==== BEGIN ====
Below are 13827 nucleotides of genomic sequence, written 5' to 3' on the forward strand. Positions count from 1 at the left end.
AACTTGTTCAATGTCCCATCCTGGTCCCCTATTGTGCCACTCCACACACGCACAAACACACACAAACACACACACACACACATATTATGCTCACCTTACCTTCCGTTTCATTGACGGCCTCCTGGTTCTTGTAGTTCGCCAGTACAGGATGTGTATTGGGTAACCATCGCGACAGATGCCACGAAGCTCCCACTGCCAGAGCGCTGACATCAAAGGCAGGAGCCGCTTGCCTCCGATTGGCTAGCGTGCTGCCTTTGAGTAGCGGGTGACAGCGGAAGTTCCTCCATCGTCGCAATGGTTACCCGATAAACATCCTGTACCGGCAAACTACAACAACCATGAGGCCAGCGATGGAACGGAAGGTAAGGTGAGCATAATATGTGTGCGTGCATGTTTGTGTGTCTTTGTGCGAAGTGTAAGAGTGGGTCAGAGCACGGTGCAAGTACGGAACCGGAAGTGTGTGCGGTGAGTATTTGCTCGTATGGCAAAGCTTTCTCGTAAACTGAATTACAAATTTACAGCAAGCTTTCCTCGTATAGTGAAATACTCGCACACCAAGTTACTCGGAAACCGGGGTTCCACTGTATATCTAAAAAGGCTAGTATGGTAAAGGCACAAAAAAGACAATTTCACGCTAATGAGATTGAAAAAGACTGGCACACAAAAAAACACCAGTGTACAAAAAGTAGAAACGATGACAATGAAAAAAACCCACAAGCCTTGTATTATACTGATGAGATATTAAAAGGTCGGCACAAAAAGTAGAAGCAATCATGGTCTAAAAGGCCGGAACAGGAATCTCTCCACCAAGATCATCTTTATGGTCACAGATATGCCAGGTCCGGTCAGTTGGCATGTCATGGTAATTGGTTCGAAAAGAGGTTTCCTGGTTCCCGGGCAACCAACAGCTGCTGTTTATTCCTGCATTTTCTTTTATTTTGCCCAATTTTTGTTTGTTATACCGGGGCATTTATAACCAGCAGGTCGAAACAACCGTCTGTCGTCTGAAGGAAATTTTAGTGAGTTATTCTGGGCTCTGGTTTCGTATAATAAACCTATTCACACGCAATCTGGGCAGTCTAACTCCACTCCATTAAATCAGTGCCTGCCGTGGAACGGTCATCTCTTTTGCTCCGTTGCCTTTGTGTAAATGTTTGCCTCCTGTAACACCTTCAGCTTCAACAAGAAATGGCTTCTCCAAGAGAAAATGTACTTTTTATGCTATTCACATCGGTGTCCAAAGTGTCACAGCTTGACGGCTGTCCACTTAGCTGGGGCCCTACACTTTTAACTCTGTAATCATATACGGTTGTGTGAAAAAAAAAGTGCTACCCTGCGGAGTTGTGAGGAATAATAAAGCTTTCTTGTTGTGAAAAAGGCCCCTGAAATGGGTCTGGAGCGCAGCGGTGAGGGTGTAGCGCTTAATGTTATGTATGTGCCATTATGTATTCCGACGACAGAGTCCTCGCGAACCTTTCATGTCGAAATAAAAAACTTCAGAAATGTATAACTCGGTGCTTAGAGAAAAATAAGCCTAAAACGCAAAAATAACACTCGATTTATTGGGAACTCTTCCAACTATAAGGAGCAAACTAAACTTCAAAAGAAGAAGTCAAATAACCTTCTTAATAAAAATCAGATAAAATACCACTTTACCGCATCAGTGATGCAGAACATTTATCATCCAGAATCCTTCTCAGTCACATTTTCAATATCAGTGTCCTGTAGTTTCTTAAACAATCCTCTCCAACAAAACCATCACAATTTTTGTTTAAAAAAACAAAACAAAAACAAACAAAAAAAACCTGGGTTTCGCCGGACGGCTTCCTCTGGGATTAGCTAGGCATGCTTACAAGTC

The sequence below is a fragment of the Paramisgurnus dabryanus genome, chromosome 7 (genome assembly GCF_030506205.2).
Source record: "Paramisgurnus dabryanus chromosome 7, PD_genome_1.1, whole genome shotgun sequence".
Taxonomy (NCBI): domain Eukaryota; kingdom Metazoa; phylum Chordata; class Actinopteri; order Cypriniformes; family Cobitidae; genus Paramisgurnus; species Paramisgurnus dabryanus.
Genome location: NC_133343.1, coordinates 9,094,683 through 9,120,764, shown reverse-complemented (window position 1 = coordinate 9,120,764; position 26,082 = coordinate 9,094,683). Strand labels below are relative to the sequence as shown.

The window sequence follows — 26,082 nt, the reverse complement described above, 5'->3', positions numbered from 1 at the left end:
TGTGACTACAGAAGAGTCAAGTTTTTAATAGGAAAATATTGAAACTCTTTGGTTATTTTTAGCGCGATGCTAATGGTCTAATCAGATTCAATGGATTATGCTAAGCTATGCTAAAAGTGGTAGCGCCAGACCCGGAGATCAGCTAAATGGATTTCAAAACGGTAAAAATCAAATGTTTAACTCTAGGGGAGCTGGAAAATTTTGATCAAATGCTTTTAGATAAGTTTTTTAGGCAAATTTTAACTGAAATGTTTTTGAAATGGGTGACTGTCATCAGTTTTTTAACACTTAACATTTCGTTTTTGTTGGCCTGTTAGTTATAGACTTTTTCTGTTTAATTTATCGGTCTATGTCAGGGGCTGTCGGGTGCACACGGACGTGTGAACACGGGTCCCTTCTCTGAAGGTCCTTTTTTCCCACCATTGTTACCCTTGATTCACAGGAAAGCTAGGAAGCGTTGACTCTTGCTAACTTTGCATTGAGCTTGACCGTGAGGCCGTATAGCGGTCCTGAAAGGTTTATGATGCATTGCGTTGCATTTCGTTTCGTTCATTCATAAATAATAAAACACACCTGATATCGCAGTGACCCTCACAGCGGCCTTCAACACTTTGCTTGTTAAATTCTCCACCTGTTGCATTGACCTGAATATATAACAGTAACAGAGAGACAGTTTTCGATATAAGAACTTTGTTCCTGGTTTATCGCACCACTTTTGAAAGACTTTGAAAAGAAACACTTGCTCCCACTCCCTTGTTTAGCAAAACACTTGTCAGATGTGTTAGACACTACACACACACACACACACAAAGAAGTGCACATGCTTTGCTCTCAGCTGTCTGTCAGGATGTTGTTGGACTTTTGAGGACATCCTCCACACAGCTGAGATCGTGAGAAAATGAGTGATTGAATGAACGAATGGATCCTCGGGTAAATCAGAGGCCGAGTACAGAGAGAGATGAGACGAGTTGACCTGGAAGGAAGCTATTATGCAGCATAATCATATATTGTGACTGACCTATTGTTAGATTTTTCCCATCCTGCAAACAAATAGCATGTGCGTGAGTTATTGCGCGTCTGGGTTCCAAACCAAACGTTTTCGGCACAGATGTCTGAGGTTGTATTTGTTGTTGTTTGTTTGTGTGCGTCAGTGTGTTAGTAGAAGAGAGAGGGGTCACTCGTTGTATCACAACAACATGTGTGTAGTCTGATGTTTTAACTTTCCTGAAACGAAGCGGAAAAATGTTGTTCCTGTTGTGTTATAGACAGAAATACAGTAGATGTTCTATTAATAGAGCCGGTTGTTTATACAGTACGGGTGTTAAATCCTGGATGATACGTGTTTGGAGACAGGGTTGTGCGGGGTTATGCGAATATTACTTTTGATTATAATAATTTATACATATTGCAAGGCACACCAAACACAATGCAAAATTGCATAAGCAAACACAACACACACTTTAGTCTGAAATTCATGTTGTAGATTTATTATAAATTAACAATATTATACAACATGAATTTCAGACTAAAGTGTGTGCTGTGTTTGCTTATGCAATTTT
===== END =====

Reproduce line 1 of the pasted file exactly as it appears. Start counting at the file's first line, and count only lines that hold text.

Below are 13827 nucleotides of genomic sequence, written 5' to 3' on the forward strand. Positions count from 1 at the left end.